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Today in Switzerland: A roundup of the latest news on Wednesday

Less Covid, more pot — find out what's going on today in Switzerland with The Local's short roundup of the news.

Today in Switzerland: A roundup of the latest news on Wednesday
Switzerland's cannabis trial programme is not going to pot. Photo: Shelby Ireland on Unsplash

Covid cases in Switzerland keep declining

As weekly figures released on Tuesday by the Federal Office of Public Health  (FOPH) indicate, the downward trend is still continuing: 28,244 new infections have been recorded in the country since April 11th.

By comparison, 40,000 cases had been registered in Switzerland in a span of seven days in the preceding reporting period.

Covid-related ICU admissions remain stable, with 81 patients hospitalised in Switzerland — the same number as last week, but fewer than in March.

Since the beginning of the month, when the remaining coronavirus restrictions had been lifted, FOPH no longer reports daily figures, resorting instead to situation reports issued once a week on Tuesdays.

Switzerland authorises pilot test for cannabis

The first pilot trial for the controlled supply of cannabis for non-medical purposes will take place in Basel-City, FOPH announced on Tuesday. 

The project’s main objective is to test the sale of cannabis in pharmacies under “strict conditions and …scientific support. The aim is to obtain useful lessons for defining future cannabis legislation”, health authorities said.

Since May 15th, 2021, Switzerland has allowed pilot trials of this kind, stipulating, however, that  they must fulfil strict conditions.

For instance, the study can only include adults whose state of health will have to be constantly monitored. In addition, cannabis products must meet high quality requirements and come from organic farming.

READ MORE: Switzerland to legalise recreational and medical cannabis usage

Homes in border areas set for price rises?

A number of cross-border commuters who work in the Geneva and Vaud area drive quite a distance to their jobs in Switzerland. Given the increasing price of petrol, this daily to-and-from trek is having an impact on their monthly transport costs.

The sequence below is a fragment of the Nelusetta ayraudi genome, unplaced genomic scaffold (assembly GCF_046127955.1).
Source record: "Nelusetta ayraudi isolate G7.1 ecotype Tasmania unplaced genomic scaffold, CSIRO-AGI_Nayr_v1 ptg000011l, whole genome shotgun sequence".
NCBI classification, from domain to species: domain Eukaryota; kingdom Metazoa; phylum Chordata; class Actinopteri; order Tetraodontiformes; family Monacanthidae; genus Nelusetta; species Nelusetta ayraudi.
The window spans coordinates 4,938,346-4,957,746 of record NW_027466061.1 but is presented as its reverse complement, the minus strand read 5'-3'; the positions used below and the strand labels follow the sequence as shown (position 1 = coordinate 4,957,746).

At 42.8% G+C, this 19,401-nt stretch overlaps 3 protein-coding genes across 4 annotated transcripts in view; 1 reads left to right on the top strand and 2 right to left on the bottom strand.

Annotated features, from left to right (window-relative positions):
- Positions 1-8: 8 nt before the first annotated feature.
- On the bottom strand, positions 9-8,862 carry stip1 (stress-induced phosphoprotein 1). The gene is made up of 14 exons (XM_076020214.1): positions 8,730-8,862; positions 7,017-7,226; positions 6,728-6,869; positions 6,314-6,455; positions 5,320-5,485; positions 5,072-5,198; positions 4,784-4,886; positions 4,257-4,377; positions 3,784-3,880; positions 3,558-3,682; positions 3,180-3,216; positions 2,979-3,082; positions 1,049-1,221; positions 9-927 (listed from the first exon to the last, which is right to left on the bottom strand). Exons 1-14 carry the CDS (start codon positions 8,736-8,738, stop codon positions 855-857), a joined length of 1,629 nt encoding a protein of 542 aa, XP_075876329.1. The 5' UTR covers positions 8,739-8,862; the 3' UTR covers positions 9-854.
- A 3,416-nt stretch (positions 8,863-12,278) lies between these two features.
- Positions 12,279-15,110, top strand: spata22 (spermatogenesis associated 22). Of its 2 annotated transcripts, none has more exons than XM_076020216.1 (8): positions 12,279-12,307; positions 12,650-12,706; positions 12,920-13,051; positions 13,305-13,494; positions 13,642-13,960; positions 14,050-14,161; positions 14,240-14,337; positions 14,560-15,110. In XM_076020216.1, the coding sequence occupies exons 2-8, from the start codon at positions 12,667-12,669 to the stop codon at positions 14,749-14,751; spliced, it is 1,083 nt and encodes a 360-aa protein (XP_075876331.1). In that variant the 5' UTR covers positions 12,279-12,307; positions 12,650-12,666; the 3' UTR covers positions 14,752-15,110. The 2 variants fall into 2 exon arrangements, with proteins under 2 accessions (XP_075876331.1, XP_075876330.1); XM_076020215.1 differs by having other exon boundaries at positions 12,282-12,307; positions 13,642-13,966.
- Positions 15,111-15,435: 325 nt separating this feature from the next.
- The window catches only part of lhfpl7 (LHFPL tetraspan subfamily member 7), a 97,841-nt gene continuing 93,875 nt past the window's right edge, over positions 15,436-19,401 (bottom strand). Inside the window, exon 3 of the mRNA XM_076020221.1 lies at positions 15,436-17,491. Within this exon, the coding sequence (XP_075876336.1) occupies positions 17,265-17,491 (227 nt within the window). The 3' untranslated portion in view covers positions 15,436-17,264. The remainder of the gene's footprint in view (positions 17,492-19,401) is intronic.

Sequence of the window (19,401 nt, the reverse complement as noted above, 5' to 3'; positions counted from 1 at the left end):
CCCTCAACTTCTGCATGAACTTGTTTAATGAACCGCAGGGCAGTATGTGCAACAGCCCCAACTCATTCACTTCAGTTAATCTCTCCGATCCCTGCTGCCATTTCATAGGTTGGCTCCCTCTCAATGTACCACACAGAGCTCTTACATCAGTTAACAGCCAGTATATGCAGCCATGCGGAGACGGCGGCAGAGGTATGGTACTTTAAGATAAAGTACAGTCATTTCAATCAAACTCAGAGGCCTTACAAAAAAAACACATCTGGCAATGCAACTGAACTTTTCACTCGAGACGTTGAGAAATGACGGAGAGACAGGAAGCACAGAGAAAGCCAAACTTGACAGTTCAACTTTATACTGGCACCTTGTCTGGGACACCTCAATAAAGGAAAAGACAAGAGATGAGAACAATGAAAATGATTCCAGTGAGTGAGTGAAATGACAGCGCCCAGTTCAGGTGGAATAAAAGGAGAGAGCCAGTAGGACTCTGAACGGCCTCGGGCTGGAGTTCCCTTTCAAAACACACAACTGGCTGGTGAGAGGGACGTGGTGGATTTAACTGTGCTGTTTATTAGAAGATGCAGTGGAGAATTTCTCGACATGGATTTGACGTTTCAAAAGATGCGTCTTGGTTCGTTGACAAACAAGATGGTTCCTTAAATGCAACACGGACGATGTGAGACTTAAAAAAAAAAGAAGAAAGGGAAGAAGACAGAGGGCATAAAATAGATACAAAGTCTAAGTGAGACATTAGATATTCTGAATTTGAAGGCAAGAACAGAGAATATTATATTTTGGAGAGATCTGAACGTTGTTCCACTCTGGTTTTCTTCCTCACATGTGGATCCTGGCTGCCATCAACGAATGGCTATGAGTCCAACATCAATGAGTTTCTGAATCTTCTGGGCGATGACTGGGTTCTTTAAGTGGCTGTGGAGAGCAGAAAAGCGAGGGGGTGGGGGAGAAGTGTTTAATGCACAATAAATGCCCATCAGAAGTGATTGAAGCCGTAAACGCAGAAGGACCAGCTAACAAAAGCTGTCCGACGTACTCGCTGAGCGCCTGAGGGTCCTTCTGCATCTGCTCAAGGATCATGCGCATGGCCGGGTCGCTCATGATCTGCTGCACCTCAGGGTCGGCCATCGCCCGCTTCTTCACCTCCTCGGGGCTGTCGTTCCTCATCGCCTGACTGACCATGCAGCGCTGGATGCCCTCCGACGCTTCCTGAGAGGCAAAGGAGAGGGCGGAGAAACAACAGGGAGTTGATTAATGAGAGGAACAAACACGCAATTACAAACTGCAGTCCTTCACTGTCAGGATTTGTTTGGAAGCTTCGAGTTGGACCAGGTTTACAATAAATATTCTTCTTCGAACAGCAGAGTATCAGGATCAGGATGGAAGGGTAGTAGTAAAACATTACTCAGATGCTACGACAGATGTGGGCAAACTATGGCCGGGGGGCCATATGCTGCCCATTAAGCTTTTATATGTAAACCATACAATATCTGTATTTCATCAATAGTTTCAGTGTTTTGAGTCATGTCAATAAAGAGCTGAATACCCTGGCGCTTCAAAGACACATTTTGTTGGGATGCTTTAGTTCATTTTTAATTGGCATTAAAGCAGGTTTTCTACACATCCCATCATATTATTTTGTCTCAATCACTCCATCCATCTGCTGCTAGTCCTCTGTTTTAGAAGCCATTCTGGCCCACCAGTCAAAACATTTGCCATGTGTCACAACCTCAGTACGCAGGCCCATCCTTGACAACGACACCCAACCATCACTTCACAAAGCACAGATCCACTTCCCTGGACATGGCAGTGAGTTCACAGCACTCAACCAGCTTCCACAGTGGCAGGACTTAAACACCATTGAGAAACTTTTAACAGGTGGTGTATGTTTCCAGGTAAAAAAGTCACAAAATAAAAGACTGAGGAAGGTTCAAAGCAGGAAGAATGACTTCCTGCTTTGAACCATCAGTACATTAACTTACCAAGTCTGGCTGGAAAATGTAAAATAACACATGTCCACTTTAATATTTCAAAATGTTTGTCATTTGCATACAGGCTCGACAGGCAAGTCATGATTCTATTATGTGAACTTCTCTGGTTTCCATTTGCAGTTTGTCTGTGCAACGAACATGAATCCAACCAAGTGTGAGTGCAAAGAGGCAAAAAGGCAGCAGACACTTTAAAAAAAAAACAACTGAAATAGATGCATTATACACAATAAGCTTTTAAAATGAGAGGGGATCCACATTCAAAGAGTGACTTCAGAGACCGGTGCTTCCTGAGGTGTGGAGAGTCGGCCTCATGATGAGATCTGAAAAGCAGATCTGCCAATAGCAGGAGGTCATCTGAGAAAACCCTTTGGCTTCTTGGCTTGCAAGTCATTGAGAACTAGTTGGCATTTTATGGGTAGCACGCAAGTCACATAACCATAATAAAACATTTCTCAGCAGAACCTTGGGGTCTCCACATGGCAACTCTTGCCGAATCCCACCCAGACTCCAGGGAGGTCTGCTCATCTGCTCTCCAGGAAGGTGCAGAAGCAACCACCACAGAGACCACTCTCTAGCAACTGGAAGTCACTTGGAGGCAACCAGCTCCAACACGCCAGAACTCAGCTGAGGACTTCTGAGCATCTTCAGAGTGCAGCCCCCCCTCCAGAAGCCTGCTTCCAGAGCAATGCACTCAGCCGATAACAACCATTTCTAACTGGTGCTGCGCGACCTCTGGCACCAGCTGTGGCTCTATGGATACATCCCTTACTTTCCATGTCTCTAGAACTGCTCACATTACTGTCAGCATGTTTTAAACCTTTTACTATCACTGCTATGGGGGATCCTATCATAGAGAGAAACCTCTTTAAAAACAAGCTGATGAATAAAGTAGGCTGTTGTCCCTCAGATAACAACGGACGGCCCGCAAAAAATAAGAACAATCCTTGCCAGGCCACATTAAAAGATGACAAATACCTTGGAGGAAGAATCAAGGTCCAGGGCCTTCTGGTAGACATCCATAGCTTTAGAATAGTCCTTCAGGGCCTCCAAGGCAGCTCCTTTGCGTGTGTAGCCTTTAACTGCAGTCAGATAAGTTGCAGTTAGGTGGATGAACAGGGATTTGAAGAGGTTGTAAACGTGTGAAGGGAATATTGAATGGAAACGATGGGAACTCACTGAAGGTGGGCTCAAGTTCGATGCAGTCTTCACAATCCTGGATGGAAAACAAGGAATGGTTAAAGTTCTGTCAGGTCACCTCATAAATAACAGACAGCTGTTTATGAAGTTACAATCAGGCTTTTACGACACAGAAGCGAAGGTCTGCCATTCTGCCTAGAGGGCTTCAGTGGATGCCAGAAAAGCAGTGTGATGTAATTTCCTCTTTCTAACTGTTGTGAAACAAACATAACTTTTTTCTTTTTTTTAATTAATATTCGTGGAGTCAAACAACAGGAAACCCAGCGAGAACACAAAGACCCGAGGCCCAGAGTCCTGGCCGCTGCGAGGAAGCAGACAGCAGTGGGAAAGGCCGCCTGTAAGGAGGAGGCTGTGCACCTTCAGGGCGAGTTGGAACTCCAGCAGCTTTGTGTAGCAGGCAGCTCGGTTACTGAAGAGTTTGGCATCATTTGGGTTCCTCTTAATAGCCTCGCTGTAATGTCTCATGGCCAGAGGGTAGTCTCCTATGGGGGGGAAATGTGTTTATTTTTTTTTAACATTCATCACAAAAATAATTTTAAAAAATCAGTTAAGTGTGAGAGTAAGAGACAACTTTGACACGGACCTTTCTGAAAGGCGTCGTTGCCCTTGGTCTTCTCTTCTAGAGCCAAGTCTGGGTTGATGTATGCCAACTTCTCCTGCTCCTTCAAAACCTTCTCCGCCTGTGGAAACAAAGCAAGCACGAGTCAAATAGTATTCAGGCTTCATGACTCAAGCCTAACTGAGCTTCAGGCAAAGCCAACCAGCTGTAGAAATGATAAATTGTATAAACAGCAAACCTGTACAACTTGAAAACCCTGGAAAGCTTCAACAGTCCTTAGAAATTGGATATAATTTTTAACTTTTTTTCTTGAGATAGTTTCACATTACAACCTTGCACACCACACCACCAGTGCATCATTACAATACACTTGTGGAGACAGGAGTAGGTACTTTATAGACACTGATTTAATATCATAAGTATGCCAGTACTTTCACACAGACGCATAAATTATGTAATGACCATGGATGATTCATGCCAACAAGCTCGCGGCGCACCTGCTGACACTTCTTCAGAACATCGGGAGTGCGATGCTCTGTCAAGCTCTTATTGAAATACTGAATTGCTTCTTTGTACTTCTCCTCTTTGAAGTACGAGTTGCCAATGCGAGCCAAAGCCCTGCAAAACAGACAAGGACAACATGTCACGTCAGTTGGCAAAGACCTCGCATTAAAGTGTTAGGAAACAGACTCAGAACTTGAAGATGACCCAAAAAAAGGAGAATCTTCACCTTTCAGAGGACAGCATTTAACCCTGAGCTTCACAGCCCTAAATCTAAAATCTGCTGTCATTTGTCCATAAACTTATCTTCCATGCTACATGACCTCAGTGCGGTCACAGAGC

For this reason, some cross-border workers “could be tempted to move from their current location to another, closer to the Franco-Swiss border”, according to a report in Tribune de Genève.

As a result of this new trend, the price of real estate in proximity to the Swiss border in certain regions of Ain, Haute-Savoie and Savoie — that is, the greater Geneva  area — could be affected in terms of sales and prices.

Kyiv doesn’t like Lucerne’s accommodations for Ukrainian refugees

The canton decided to put up the refugees in underground civil protection facilities, which local officials say promote a sense of community, as co-habitants speak the same language and have had similar experiences fleeing the war.

However, the Ukrainian government issued a statement expressing its displeasure with this type of accommodation.

Tetiana Lomakina, who is responsible for setting up humanitarian corridors for Ukrainian refugees, complained that mass housing of this kind should be scrapped in favour of accommodations in private households.

“In this way, our citizens can feel safe and recover from the horrors of war, often marked by long days and nights spent in air raid shelters where they feared for their lives”, Lomakina pointed out.

To date, about 36,000 people who fled Ukraine have arrived in Switzerland; 29,203 of them already obtained protection status S, according to State Secretariat for Migration (SEM).

READ MORE: Switzerland’s special ‘S permit’ visa program: What Ukrainians need to know

If you have any questions about life in Switzerland, ideas for articles or news tips for The Local, please get in touch with us at [email protected]